Images from www.kansas-city-yoga.com, missioncrossfitsa.com, momentummag.com, www.odt.co.nz

 

What type of wellness programs have you initiated? How was it received?

Let us know your thoughts below, and please share this article via Twitter and LinkedIn below.

 

 

6 responses to “Corporate Caretakers: The Place of Company Wellness Plans in the U.S”

  1. Great article Jessica … here is the real tragedy about wellness in the healthcare industry. The people who need a healthier workplace and an administration who cares … are the very ones who are either exempt from these types of programs or are not targeted by them. I am talking about the physicians and other front line providers.

    In the vast majority of organizations the doctors spend the day on their individual gerbil wheels, putting their patients first and battling with the EMR and other workplace hassles. They don’t participate in HR initiatives … seeing themselves as set apart from “normal employees” … and don’t have time to squeak wellness activities into their days. This is – in part – why 20 years of burnout prevalence studies show an average of 1 in 3 doctors are burned out on any given office day.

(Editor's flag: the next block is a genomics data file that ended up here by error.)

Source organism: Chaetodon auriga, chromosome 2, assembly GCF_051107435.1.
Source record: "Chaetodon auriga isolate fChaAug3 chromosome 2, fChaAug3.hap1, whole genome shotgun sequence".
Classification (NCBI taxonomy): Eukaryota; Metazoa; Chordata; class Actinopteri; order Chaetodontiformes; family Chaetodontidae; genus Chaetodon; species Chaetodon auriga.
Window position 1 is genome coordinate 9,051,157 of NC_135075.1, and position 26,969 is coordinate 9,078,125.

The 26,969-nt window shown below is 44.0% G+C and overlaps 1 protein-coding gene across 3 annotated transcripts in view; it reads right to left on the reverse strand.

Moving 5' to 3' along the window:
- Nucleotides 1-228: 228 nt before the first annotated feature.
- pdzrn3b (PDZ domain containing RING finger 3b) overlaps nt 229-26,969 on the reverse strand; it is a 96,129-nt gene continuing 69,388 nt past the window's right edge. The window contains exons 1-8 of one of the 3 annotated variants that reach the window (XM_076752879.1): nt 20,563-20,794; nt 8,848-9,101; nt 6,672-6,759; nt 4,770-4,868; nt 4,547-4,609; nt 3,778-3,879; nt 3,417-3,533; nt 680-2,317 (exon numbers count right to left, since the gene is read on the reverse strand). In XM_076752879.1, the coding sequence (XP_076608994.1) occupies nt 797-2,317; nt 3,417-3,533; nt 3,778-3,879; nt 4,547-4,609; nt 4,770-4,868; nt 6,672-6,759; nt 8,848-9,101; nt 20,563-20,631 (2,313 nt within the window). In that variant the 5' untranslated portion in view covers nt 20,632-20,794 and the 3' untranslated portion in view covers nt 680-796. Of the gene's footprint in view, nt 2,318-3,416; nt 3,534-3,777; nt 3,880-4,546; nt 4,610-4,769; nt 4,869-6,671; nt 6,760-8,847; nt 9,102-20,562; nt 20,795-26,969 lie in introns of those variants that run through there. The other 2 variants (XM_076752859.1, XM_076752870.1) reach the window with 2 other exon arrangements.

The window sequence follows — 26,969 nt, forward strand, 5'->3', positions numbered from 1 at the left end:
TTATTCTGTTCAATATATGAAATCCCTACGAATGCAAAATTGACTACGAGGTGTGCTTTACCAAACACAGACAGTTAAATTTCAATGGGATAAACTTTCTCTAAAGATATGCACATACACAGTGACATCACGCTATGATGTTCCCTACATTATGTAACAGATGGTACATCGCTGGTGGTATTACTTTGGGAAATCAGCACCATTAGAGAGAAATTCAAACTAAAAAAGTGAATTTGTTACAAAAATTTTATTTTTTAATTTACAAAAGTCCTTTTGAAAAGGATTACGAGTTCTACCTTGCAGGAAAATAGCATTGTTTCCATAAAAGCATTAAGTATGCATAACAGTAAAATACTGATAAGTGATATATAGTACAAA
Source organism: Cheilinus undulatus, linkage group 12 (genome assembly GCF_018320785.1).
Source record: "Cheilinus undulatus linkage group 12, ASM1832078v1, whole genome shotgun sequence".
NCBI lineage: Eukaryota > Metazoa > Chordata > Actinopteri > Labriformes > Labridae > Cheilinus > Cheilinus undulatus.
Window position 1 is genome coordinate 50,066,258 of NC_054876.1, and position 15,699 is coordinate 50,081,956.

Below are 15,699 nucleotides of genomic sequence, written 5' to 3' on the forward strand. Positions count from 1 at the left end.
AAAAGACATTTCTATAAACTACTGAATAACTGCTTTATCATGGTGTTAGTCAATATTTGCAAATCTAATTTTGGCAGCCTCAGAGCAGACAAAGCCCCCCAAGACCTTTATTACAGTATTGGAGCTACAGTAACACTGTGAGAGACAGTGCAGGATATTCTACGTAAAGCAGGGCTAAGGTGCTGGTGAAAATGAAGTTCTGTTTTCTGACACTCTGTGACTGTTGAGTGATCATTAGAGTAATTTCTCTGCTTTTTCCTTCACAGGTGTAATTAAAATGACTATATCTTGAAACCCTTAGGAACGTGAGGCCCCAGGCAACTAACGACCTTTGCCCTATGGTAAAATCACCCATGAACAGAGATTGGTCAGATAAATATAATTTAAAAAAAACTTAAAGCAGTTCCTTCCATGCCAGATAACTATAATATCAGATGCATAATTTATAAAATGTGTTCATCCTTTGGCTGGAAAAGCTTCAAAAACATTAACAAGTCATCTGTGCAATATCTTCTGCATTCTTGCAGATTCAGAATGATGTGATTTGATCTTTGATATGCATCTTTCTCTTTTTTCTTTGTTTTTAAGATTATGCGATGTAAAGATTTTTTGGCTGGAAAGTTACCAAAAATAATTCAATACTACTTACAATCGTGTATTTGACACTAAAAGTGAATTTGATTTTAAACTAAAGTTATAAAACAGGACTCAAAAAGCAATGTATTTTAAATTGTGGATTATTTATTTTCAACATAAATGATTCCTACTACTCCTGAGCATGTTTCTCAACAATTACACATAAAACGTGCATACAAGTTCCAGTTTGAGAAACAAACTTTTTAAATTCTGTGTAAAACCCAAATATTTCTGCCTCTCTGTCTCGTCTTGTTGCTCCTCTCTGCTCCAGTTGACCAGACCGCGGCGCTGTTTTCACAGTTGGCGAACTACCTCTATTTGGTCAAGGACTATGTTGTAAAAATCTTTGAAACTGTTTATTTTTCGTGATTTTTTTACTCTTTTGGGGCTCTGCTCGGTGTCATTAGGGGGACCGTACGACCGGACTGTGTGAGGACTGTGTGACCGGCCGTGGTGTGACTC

There are several keys to implementing a physician wellness (or burnout prevention) Program that will have impact
    1) The administration has to care about the health and wellbeing of the doctors and realize it is the key to quality care and patient satisfaction going forward
    2) You must fill the hole in the doctor’s education around burnout and its prevention
    3) Survey your docs for their biggest stressors and run active projects to address them with full budgetary support